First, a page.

In Rottmann case, the court reviewed withdrawal of nationalisation granted through naturalisation and reasoned that such was within the purview of public interest as the states in EU have a relationship of solidarity and good faith amongst them. These formed the bedrock of the bond of nationality granting inter-state Nationals various Rights and Duties.

The prong of proportionality, was left upon the national courts to decide in the light of consequences on the person as well as on family of the person who‟s nationality has been suspended. Thus, the court left the second issue unanswered for most part.

ANALYSIS

Traditionally nationality has been considered as a matter of state sovereignty and an internal matter of state to regulate upon. Though European Union has recognized the concept of Union citizenship, the approach of such recognition has been tailored to fit the nationality principle granting supremacy of individual states. It is in this sense; the Maastricht Treaty was drafted to recognize union citizens with reference to member state nationality. The states further clarified in the said convention that nationality regulations are in exclusive domain of member states.(Declaration (No 2) on nationality of a Member State, annexed to the Treaty on European Union [1992] OJ C191/98.).

However, it has been recognized that union law has influence over state laws in European Union. Even prior to union citizenship historic decisions of courts suggests that, that the Member States must respect unconditionally nationality measures adopted by other Member States.(Case C-369/90 Micheletti [1992] ECR I-4239 ),This duty has provided for a customary practice amongst European states. Thus, a change in one states practice on nationality regulations has a considerable effect on other member states practice. Indeed, Member States of the union have historically shown considerable flexibility in nationality laws governing inter-union acquisition. The most famous case in point is the restriction of Irish nationality rules in 2004 after the flexible Irish nationality laws had come under pressure in circumstances that gave rise to the Zhu en Chen case,{ Case C-200/02 Zhu and Chen [2004] ECR I-9925, Bernard Ryan, „The Celtic Cubs: The Controversy over Birthright Citizenship in Ireland‟ (2004) 6 Eur. J. Migration & L. 173-193}.

The court quite expressly in Micheletti case, laid down that state laws must have due regard for the union laws especially on acquisition and loss of nationality.{Case C-369/90 Micheletti [1992] ECR I-4239, para 10}.  The same dicta was later reiterated in cases of Mesbah{ Case C-179/98 Mesbah [1999] ECR I-7955, para 29} ,Kaur{Case C-192/99 Kaur [2001] ECR I-1237, para 19}  and Zhu and Chen { Case C-200/02 Zhu and Chen [2004] ECR I-9925, para 37}  However, the court never clarified “having due regards for union law” until the Rottmann Case, wherein the courts at first sought to determine if union law was applicable or not.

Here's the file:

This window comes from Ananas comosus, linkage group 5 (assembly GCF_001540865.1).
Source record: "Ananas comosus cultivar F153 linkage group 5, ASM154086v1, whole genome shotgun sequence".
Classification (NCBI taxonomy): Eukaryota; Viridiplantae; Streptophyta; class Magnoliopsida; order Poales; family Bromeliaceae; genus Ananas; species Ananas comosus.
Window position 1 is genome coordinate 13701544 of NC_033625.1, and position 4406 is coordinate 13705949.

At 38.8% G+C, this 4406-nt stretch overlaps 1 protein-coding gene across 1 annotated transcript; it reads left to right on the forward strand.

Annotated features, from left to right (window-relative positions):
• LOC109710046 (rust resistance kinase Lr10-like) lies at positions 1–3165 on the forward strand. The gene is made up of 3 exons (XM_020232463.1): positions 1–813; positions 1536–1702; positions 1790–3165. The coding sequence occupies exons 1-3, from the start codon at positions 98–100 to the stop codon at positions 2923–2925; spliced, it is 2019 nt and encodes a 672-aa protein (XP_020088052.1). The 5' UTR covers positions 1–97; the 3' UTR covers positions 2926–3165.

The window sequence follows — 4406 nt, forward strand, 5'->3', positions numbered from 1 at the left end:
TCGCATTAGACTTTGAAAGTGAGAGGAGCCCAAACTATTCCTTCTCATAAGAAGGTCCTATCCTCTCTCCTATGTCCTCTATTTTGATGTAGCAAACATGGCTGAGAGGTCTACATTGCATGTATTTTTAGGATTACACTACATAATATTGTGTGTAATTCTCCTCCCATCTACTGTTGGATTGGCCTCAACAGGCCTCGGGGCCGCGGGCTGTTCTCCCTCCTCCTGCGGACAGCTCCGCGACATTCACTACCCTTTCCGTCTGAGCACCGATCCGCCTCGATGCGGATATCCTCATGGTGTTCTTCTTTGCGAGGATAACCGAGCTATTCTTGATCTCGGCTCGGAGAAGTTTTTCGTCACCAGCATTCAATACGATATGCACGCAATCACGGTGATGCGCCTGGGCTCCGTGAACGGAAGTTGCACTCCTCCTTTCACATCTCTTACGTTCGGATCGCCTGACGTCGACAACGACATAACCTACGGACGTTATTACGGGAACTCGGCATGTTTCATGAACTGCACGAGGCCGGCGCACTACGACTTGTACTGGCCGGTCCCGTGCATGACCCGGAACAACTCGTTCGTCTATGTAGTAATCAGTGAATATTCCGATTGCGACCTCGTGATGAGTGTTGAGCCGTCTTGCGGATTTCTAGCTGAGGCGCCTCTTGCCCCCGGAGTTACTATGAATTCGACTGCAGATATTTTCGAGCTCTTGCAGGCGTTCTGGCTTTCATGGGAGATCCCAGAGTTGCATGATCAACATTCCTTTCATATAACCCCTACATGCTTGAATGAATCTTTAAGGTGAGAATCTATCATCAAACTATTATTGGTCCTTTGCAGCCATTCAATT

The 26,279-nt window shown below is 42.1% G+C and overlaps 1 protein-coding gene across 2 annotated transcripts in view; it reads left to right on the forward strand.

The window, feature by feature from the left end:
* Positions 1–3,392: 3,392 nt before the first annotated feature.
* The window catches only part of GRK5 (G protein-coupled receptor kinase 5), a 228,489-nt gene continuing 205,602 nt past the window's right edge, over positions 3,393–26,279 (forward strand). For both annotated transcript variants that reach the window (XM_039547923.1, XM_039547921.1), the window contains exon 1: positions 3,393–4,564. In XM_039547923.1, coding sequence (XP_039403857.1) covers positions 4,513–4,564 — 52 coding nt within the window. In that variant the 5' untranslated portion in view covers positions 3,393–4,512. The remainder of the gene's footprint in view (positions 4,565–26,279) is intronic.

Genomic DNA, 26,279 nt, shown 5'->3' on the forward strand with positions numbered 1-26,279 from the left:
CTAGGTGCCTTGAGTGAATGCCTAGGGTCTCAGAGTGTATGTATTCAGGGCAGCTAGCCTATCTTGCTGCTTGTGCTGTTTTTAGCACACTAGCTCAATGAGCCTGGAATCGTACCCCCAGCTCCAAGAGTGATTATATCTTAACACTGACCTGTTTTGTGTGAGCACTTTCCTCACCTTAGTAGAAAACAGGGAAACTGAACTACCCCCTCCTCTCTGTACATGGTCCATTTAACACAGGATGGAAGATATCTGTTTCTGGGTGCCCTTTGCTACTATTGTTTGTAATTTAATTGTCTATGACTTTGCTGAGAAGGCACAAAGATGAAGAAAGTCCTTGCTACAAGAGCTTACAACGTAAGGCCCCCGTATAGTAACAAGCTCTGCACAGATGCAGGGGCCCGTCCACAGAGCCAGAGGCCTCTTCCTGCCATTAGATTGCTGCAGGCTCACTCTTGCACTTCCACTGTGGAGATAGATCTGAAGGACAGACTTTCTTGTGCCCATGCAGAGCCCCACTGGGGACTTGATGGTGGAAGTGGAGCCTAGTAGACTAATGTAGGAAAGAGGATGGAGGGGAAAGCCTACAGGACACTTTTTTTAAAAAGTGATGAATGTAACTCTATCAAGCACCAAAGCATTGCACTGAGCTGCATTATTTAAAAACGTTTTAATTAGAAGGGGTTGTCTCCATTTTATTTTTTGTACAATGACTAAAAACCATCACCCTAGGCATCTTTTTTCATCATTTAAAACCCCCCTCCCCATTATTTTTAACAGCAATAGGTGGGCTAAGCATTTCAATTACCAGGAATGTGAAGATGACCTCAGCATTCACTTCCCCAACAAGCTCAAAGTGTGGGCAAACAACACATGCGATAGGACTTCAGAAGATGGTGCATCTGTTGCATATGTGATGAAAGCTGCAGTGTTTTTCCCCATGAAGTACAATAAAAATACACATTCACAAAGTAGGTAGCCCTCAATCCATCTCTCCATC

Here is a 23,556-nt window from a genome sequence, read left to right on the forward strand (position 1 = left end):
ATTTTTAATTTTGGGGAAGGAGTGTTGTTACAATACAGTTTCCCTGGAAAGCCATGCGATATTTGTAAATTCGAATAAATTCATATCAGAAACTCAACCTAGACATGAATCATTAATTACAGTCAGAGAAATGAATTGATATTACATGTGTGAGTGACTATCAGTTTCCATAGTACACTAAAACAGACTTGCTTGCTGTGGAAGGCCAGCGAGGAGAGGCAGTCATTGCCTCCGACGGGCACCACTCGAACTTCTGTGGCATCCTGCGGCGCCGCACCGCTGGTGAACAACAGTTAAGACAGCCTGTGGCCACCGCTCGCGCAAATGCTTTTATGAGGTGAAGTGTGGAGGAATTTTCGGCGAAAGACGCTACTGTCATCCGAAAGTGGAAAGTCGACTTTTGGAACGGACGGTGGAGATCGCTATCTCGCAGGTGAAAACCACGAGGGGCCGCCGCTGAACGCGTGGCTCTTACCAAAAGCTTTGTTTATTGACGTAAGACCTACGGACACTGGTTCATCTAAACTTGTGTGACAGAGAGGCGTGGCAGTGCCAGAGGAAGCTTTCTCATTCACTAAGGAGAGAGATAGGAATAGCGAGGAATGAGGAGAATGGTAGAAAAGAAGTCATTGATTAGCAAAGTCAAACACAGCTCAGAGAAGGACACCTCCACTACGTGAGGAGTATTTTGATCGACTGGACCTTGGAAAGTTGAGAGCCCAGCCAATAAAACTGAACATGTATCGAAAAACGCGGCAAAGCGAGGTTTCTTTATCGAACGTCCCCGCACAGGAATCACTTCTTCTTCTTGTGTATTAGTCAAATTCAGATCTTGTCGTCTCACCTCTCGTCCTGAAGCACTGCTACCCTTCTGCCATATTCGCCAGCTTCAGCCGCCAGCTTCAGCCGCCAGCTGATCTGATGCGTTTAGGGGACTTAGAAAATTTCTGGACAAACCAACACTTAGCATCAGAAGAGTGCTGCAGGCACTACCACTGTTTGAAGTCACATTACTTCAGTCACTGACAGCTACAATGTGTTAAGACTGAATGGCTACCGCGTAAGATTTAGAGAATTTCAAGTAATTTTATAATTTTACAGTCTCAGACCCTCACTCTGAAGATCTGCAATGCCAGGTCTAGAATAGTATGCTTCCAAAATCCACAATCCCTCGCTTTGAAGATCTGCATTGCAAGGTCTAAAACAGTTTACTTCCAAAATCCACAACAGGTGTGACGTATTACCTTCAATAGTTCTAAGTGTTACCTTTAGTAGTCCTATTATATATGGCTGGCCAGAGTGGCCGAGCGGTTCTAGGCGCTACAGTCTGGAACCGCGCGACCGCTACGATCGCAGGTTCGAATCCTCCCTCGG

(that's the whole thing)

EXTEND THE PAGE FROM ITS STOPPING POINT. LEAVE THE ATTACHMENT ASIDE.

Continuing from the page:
The Court for the very first time directly assessed Member State nationality rules in the light of Union law. However, the court first took on the herculean task of justifying is jurisdiction by carrying out this validity assessment by pointing at the intrinsic link between Member State nationality and Union citizenship. The court noted since, loss of nationality of member state would inter alia lead to loss of union citizenship the court was correct to determine and sit upon and adjudicate on the nationality rules of the member state.

Consequently, one will have to note that such reasoning will fall “due to the consequences it creates” within the framework of Union law. This reasoning supports the conclusion that European Court of Justice will have jurisdiction in all cases wherein Union Citizenship is in question leaving aside the only exception in cases where loss of citizenship is attributed to gain of citizenship of other EU member nationality which will not cause any change in person‟s union citizenship.

Another fallacy pointed out by Devies, is leaving an important question unanswered that if the Court‟s reasoning would be confined to cases of loss of nationality or should be held equally applicable in cases of acquisition of nationality, or the refusal thereof. (See the discussion in Gareth T. Davies, „The entirely conventional supremacy of Union citizenship and rights‟ (2010) EUDO Citizenship Forum <http://eudo-citizenship.eu/citizenship-forum/254-has-the-european-court-of- justice-challenged-member-state-sovereignty-in-nationality-law?start=2>) i.e. to say ,when a non EU national acquires EU citizenship by virtue of grant on nationality in one on the member states. Going by the reasoning in present rationale adopted by the court such cases shall also come within the jurisdiction of the court.

Widening of scope of union law in Rottmann finds some support in the future prospect of EU completely uniting and forming a bloc, it is in this sense, the court demonstrating the social change and future policy can validly justify its decision but the validity of present act keeping in view the future prospects is another question.